British Monarchy and its influence upon governmental institutions

Born in June 1239 at Westminster, Edward was named by his father Henry III after the last Anglo Saxon

British Monarchy and its influence upon governmental institutions

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or kings. Following the final withdrawal of the Roman legions from the provinces of Britannia in around 408 AD these small kingdoms were left to preserve their own order and to deal with invaders and waves of migrant peoples such as the Picts from beyond Hadrian's Wall, the Scots from Ireland and Germanic tribes from the continent. (King Arthur, a larger-than-life figure, has often been cited as a leader of one or more of these kingdoms during this period, although his name now tends to be used as a symbol of British resistance against invasion.)

The invading communities overwhelmed or adapted existing kingdoms and created new ones - for example, the Angles in Mercia and Northumbria. Some British kingdoms initially survived the onslaught, such as Strathclyde, which was wedged in the north between Pictland and the new Anglo-Saxon kingdom of Northumbria.

By 650 AD, the British Isles were a patchwork of many kingdoms founded from native or immigrant communities and led by powerful chieftains or kings. In their personal feuds and struggles between communities for control and supremacy, a small number of kingdoms became dominant: Bernicia and Deira (which merged to form Northumbria in 651 AD), Lindsey, East Anglia, Mercia, Wessex and Kent. Until the late seventh century, a series of warrior-kings in turn established their own personal authority over other kings, usually won by force or through alliances and often cemented by dynastic marriages.

According to the later chronicler Bede, the most famous of these kings was Ethelberht, king of Kent (reigned c.560-616), who married Bertha, the Christian daughter of the king of Paris, and who became the first English king to be converted to Christianity (St Augustine's mission from the Pope to Britain in 597 during Ethelberht's reign prompted thousands of such conversions). Ethelberht's law code was the first to be written in any Germanic language and included 90 laws. His influence extended both north and south of the river Humber: his nephew became king of the East Saxons and his daughter married king Edwin of Northumbria (died 633).

In the eighth century, smaller kingdoms in the British Isles continued to fall to more powerful kingdoms, which claimed rights over whole areas and established temporary primacies: Dalriada in Scotland, Munster and Ulster in Ireland. In England, Merciaand later Wessex came to dominate, giving rise to the start of the monarchy.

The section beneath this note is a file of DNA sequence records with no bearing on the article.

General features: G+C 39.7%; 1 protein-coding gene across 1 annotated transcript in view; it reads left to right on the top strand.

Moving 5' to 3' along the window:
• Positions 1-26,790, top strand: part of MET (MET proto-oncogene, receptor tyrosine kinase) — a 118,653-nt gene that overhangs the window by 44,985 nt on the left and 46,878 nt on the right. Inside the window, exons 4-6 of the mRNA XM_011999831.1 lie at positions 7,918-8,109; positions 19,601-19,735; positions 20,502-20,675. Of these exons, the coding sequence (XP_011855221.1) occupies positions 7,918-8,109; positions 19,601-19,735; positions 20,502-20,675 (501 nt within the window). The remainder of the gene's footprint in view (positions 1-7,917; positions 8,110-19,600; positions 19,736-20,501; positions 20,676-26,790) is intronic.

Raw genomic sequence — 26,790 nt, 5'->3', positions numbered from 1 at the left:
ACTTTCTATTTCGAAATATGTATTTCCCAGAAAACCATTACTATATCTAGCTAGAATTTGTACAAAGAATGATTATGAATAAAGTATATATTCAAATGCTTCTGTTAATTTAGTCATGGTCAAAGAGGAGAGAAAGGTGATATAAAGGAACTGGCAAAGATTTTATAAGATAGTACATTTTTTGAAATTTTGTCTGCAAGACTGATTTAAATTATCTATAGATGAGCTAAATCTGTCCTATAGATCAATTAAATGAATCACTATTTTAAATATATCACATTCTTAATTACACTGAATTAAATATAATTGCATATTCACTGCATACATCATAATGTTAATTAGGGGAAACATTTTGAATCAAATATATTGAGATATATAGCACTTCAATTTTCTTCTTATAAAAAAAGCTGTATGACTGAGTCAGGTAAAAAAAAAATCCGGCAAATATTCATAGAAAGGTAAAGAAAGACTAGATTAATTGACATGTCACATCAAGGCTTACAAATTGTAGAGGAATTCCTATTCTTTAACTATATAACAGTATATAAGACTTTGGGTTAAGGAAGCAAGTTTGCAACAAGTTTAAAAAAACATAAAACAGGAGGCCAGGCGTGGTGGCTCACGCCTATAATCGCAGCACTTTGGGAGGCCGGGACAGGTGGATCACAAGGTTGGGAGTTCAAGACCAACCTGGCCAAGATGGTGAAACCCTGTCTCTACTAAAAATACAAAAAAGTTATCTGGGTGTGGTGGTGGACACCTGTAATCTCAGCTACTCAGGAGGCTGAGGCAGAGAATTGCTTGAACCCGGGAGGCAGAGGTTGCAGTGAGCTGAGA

Throughout the Anglo-Saxon period the succession was frequently contested, by both the Anglo-Saxon aristocracy and leaders of the settling Scandinavian communities. The Scandinavian influence was to prove strong in the early years. It was the threat of invading Vikings which galvanised English leaders into unifying their forces, and, centuries later, the Normans who successfully invaded in 1066 were themselves the descendants of Scandinavian 'Northmen'.

 

 

 

 

 

 

 

 

 

 

 

 

 

 

 

 

 

 

 

 

 

 

 

HOUSE OF WESSEX AND ENGLAND

802 1066

 

 

 

 

 

 

 

EGBERT = Redburga

(802839)

 

 

ETHELWULF = Osburga dau. of Oslac of Isle of Wight

(839855)

 

 

 

 

ETHELBERHT ALFRED the Great = Ealhswith

ETHELBALD (860866) ETHELRED (871899)

(855860) (866871)

Ecgwyn = EDWARD THE ELDER= Edgiva

(899924)

 

 

 

 

ATHELSTAN

(924939)

 

Elgiva = EDMUND I EDRED (939946) (946955)

 

 

 

 

EDWY Ethelfleda = EDGAR = Elfrida, dau. of Ordgar, Ealdorman of East Anglia

(955959) dau. of (959975)

Ealdorman

Ordmaer

 

 

 

EDWARD THE MARTYR

(975979)

Elfgifu = ETHELRED II THE UNREADY = Emma

(9791016) (later

(deposed 1013/14) married

CANUTE)

 

 

EDMUND II IRONSIDE

(Apr.Nov.1016)

 

Godwin = Gytha

 

 

 

 

EDWARD THE = Eadgyth HAROLD II

CONFESSOR (Edith) (Jan.Oct.1066)

(10421066)

 

 

 

 

 

EGBERT (802-39 AD)

Known as the first King of All England, he was forced into exile at the court of Charlemagne, by the powerful Offa, King of Mercia. Egbert returned to England in 802 and was recognized as king of Wessex. He defeated the rival Mercians at the battle of Ellendun in 825. In 829, the Northumbrians accepted his overlordship and he was proclaimed "Bretwalda" or sole ruler of Britain.

 

ÆTHELWULF (839-55 AD)

Æthelwulf was the son of Egbert and a sub-king of Kent. He assumed the throne of Wessex upon his father's death in 839. His reign is characterized by the usual Viking invasions and repulsions common to all English rulers of the time, but the making of war was not his chief claim to fame. Æthelwulf is remembered, however dimly, as a highly religious man who cared about the establishment and preservation of the church. He was also a wealthy man and controlled vast resources. Out of these resources, he gave generously, to Rome and to religious houses that were in need.

He was an only child, but had fathered five sons, by his first wife, Osburga. He recognized that there could be difficulties with contention over the succession. He devised a scheme which would guarantee (insofar as it was possible to do so) that each child would have his turn on the throne without having to worry about rival claims from his siblings. Æthelwulf provided that the oldest living child would succeed to the throne and would control all the resources of the crown, without having them

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